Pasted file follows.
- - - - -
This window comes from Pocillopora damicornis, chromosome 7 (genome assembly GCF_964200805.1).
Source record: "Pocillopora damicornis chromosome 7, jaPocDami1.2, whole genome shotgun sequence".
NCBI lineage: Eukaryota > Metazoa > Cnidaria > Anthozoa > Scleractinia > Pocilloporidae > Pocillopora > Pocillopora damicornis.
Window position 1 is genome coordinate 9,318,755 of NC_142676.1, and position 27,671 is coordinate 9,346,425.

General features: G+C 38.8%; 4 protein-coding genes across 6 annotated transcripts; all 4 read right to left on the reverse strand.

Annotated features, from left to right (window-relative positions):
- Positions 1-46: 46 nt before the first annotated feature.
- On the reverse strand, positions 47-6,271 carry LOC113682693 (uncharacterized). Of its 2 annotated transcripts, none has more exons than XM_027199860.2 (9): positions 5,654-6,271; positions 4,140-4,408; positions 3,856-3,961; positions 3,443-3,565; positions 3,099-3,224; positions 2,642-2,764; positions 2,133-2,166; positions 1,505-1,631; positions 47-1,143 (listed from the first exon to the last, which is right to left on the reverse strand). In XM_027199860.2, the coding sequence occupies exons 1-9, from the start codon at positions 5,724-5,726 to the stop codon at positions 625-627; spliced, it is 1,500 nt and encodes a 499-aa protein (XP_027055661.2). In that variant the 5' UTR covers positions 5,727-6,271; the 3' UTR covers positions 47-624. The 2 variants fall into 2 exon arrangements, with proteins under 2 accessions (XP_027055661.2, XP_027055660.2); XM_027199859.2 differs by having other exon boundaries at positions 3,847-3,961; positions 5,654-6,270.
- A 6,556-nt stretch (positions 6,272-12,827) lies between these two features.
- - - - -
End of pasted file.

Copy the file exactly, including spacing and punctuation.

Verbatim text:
This window comes from Pocillopora damicornis, chromosome 7 (genome assembly GCF_964200805.1).
Source record: "Pocillopora damicornis chromosome 7, jaPocDami1.2, whole genome shotgun sequence".
NCBI lineage: Eukaryota > Metazoa > Cnidaria > Anthozoa > Scleractinia > Pocilloporidae > Pocillopora > Pocillopora damicornis.
Window position 1 is genome coordinate 9,318,755 of NC_142676.1, and position 27,671 is coordinate 9,346,425.

General features: G+C 38.8%; 4 protein-coding genes across 6 annotated transcripts; all 4 read right to left on the reverse strand.

Annotated features, from left to right (window-relative positions):
- Positions 1-46: 46 nt before the first annotated feature.
- On the reverse strand, positions 47-6,271 carry LOC113682693 (uncharacterized). Of its 2 annotated transcripts, none has more exons than XM_027199860.2 (9): positions 5,654-6,271; positions 4,140-4,408; positions 3,856-3,961; positions 3,443-3,565; positions 3,099-3,224; positions 2,642-2,764; positions 2,133-2,166; positions 1,505-1,631; positions 47-1,143 (listed from the first exon to the last, which is right to left on the reverse strand). In XM_027199860.2, the coding sequence occupies exons 1-9, from the start codon at positions 5,724-5,726 to the stop codon at positions 625-627; spliced, it is 1,500 nt and encodes a 499-aa protein (XP_027055661.2). In that variant the 5' UTR covers positions 5,727-6,271; the 3' UTR covers positions 47-624. The 2 variants fall into 2 exon arrangements, with proteins under 2 accessions (XP_027055661.2, XP_027055660.2); XM_027199859.2 differs by having other exon boundaries at positions 3,847-3,961; positions 5,654-6,270.
- A 6,556-nt stretch (positions 6,272-12,827) lies between these two features.